Abstracts Research Seminar Winter Term 2014/15

Nikolaus Hautsch: Estimating the Spot Covariation of Asset Prices – Statistical Theory and Empirical Evidence

We propose a new type of estimator for the spot covariance matrix of a multi-dimensional semi-martingale log asset price process which is subject to noise. The estimator is constructed based on a local average of block-wise constant spot covariance estimates. The latter originate from the local method of moments (LMM) proposed by Bibinger et al (2014) building on locally constant approximations of the underlying process. We extend the LMM estimator to allow for autocorrelated noise and propose a consistent estimator of the order of serial dependence. We prove the consistency and asymptotic normality of the proposed spot covariance estimator and show that it benefits from the near rate-optimality of the underlying LMM approach. Based on extensive simulations, we provide empirical guidance on the optimal implementation of the estimator and apply it to high-frequency data based on a cross-section of NASDAQ blue chip stocks. Employing the estimator to estimate spot covariances, correlations and betas in normal, but also extreme-event periods, yields novel insights into intraday covariance and correlation dynamics. We show that intraday (co-)variations (i) follow underlying periodicity patterns, (ii) reveal substantial intraday variability associated with (co-)variation risk, (iii) are strongly serially correlated, and (iv) can increase strongly and nearly instantaneously if new information arrives.

Hansjörg Albrecher: Insurance risk and the cost of capital

The development of rules for the determination of premiums under solvency capital requirements is a classical topic in insurance. In recent years the cost-of-capital method for the determination of risk margins has been advocated, with a particular suggestion for the size of the cost-of-capital rate. In this talk a framework will be developed which considers the viewpoint of regulators, investors and policyholders at the same time, leading to a quantitative approach towards interpreting and justifying the size of such a rate. Some practical implications of this approach are discussed in the context of Solvency II.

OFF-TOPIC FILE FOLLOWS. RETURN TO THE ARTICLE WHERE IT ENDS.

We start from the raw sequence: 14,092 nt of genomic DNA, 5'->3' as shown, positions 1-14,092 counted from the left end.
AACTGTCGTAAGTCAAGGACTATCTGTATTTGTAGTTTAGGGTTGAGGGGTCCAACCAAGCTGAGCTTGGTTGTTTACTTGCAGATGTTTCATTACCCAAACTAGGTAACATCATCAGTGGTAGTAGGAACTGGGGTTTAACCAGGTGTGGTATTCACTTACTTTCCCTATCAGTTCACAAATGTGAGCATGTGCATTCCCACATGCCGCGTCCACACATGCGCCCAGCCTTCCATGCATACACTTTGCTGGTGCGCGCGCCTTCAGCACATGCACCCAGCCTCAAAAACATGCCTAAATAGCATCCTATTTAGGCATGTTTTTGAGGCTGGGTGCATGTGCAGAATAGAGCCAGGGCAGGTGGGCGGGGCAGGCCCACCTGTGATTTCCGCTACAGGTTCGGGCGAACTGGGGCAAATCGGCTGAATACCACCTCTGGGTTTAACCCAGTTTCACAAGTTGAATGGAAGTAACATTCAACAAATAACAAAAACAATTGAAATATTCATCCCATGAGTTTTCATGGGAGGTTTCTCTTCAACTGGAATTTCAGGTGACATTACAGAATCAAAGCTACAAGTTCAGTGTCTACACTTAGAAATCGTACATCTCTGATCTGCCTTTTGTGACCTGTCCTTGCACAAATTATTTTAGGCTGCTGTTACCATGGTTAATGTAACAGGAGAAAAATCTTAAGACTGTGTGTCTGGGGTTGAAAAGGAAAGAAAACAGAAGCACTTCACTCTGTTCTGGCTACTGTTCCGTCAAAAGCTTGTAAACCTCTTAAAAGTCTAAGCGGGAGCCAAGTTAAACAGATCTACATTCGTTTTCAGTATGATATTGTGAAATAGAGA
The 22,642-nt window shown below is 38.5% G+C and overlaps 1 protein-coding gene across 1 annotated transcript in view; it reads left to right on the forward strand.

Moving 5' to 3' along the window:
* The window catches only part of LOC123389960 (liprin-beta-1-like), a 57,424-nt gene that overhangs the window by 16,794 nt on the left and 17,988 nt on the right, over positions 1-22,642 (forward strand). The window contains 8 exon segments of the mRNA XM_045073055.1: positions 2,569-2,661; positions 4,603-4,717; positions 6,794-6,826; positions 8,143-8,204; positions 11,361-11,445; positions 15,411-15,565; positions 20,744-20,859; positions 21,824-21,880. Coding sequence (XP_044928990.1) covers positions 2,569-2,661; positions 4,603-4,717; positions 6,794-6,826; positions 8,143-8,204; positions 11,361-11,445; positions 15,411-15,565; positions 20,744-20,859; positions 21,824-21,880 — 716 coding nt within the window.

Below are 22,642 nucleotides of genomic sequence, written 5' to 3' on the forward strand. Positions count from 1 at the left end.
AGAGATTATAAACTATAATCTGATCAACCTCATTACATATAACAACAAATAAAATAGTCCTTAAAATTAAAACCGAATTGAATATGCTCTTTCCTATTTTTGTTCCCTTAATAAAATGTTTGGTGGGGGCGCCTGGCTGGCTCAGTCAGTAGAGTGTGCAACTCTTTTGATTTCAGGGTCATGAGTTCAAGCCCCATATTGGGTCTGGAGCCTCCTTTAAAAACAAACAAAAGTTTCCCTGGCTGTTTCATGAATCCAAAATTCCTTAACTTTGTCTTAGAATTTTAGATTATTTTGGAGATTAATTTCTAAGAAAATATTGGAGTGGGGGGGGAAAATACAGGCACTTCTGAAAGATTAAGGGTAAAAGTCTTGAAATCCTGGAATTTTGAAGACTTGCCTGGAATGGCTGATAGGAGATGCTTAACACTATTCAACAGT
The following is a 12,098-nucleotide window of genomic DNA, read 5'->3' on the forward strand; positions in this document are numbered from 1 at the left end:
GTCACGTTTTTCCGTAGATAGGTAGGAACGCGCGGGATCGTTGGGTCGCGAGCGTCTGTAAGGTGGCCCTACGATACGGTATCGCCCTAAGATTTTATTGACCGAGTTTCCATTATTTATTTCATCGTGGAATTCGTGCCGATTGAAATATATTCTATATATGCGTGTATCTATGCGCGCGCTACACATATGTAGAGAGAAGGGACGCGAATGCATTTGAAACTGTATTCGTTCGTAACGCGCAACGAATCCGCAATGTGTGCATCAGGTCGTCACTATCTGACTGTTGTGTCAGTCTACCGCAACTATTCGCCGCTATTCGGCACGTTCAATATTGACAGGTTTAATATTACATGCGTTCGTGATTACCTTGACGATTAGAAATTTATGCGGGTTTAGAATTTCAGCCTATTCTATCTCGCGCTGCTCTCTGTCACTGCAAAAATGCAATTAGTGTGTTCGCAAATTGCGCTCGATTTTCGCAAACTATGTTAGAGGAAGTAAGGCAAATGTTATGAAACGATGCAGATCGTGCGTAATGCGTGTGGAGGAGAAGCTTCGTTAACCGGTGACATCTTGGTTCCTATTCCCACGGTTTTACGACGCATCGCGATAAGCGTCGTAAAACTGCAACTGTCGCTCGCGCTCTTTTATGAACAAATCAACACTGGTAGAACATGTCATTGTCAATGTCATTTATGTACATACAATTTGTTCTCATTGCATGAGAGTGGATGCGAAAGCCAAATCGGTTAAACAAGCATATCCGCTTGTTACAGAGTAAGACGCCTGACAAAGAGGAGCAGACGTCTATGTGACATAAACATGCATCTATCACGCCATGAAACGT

Michaela Szölgyenyi: Dividend maximization under regime switching and incomplete information

De Finetti proposed to use discounted future dividend payments as a valuation principle for a homogeneous insurance portfolio. This concept can be extended to value whole (insurance) companies. The concept says that the value of the company is determined as the maximum dividends that can be paid out over the lifetime of the company. We follow this approach to solve the valuation problem of an insurance company. Extending classical contributions we study this optimization problem in a framework that allows for shifts of the economical state, which is reasonable due to the usual long time horizon of the observation. Furthermore, it is assumed that the actual economical phase cannot be observed at the very moment. Specifically, we model the surplus of the insurance company as a diffusion process with an unobservable drift parameter that might shift. This results in a joint filtering and stochastic optimization problem. After applying filtering theory to overcome uncertainty, we are able to characterize the solution of the optimization problem as the unique viscosity solution to the associated Hamilton-Jacobi-Bellman equation. A numerical treatment of the problem leads to dividend strategies of threshold type. This raises the question of admissibility of such strategies. Thus, we finally discuss this issue and its solution in some detail.

Co-authors: Gunther Leobacher (Johannes Kepler University Linz), Stefan Thonhauser (Graz University of Technology)

Nicolas Turenne: Relations and entities extraction from full texts, and their use in an end-user platform. The case of the epidemiosurveillance VESPA platform.

Relation extraction with accurate precision is still a challenge in processing full text databases. We propose an approach based on a double facet driving extraction. First facet is surface analytical extraction with  structural and cooccurrence heuristics. Second facet is usage through users-pool limiting search hypotheses exploration and usefulness of extraction. Extraction tool is called x.ent, developped with R and is available here: http://cran.r-project.org/web/packages/x.ent/index.html
Usage is oriented to plant-disease exploration through agricultural information news, and a platform made with users is available here:

Harry Zheng: Utility-Risk Portfolio Selection